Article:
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Over 12,000 fines for littering issued in twelve months

Article Category  Ag and Environment
Date Published  Thursday, August 2 2018
Photo  Photo credit: EPA Victoria

Over 12,000 fines for littering issued in twelve months
Victoria's Environmental Protection Agency issued over 12,000 fines last financial year for littering, with cigarettes being the most common type of rubbish reported.

EPA Executive Director Tim Eaton said some of the litter fines started with EPA officers making the report, but most reports came from members of the public who objected to offenders making a mess of their home state.

"When it comes to sheer numbers, cigarettes are the most common form of litter and the one most commonly reported to EPA by members of the public," Mr Eaton said.

"More than three-quarters of all litter reports to EPA involve cigarette butts tossed from vehicles, and more than half - 56% - of all reports involved a cigarette that was still burning," he said.

Unsurprisingly, other forms of litter that led to fines in 2017/18 included food packaging, drink containers and other small items, many of them made of plastics that can last for decades or even hundreds of years before they begin to break down.

The EPA issued more than 6,800 fines for burning cigarettes, 3,300 for discarded cigarette butts, and more than 2,100 fines for other types of litter. In total, 12,165 fines were issued for littering in 2017/18.

"The litter that people leave behind doesn't just go away; the clean-up costs the community millions in every year," Mr Eaton said.

"Litter does a lot of additional damage to the environment by contaminating the soil, choking our waterways and endangering native wildlife. And throwing a lit cigarette out of your car window is a serious fire hazard, particularly in summer," he said.

EPA's public litter reporting service, established in 2002, was the first of its kind in Australia. It gives members of the public a clear mechanism for reporting people who throw litter from a motor vehicle, by using the registration number to track down the alleged offender.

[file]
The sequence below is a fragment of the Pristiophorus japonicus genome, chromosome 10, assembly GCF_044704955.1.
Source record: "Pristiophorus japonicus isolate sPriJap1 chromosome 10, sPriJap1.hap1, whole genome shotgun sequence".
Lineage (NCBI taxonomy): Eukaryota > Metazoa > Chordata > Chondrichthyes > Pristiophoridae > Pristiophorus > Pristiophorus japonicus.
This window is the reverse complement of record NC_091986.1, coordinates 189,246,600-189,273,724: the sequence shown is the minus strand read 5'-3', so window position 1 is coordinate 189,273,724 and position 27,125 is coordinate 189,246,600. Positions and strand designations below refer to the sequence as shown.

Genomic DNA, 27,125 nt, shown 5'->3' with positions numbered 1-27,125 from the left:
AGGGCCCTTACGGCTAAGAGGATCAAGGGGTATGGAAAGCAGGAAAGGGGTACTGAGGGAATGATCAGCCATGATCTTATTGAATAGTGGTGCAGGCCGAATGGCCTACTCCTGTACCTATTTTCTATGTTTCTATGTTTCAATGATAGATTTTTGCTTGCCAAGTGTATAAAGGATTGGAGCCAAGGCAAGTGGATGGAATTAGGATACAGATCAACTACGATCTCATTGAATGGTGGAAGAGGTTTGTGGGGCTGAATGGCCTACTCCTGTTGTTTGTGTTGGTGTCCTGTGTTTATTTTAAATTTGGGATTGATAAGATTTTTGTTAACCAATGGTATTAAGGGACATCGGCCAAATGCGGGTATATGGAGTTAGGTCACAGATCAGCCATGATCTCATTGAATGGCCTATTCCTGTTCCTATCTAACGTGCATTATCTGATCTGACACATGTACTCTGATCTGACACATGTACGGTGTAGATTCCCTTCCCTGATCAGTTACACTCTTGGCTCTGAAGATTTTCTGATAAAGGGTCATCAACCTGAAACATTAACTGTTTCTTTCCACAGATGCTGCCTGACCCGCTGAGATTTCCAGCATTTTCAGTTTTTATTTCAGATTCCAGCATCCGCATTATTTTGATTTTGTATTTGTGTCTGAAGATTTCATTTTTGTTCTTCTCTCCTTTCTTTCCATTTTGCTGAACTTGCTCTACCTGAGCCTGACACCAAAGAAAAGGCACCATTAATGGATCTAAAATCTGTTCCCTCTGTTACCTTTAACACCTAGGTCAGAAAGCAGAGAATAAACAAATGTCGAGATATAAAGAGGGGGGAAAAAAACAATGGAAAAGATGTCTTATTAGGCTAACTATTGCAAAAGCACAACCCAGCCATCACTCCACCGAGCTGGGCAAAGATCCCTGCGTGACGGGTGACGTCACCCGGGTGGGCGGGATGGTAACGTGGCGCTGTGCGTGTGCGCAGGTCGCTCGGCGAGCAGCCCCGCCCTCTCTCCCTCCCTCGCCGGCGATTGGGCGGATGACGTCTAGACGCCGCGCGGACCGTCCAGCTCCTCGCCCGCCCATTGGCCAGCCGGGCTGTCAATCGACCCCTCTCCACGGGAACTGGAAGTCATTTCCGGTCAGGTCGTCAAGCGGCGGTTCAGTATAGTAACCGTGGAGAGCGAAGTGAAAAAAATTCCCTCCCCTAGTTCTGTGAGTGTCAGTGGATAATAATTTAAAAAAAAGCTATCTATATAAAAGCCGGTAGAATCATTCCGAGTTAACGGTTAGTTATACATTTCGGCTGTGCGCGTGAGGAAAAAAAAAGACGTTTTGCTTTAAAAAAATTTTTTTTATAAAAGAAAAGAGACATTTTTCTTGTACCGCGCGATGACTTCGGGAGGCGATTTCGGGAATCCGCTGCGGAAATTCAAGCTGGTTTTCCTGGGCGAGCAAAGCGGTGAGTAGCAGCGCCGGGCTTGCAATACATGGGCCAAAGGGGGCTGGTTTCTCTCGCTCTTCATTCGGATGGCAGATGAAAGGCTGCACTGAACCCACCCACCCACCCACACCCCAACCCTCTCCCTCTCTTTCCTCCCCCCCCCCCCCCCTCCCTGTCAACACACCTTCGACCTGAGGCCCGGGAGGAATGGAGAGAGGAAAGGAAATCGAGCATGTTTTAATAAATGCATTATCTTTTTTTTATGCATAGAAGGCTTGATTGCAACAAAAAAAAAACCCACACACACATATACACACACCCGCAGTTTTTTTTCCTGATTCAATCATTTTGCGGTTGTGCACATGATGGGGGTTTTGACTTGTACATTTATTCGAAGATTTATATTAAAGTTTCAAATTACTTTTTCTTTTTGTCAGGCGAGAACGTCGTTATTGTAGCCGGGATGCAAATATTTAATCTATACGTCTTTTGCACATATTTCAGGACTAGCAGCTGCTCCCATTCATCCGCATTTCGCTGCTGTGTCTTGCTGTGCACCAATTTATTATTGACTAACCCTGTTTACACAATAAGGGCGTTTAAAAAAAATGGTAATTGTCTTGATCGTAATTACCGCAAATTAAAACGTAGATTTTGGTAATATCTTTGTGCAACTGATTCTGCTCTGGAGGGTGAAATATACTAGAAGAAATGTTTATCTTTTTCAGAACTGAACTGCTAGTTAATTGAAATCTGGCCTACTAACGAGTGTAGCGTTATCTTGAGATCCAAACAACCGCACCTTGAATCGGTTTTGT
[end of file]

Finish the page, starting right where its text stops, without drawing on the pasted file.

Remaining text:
Members of the public can report litterers to EPA by visiting www.epa.vic.gov.au or by calling 1300 EPA VIC (1300 372 842).

"To give the report the best chance of success, it's important to be willing to give evidence in court if the alleged offender challenges the fine, but if you get the details right, most of them just pay the fine," Mr Eaton said.

EPA needs the following information to be able to take action with a litter report:
  • Who? Car registration number, colour, whether it was the driver or passenger, and the gender of litterer
  • What? Lit or unlit cigarette or a description of the litter item
  • When? Exact time and date of offence
  • Where? Which road was the vehicle travelling on? What intersection was closest?
  • How? Was the litter thrown from the vehicle, dropped before exiting the vehicle or dropped before getting into the car?
You can also use EPA's 24-hour hotline 1300 EPA VIC (1300 372 842) to report other types of pollution, including illegal dumping, chemical spills and air pollution.

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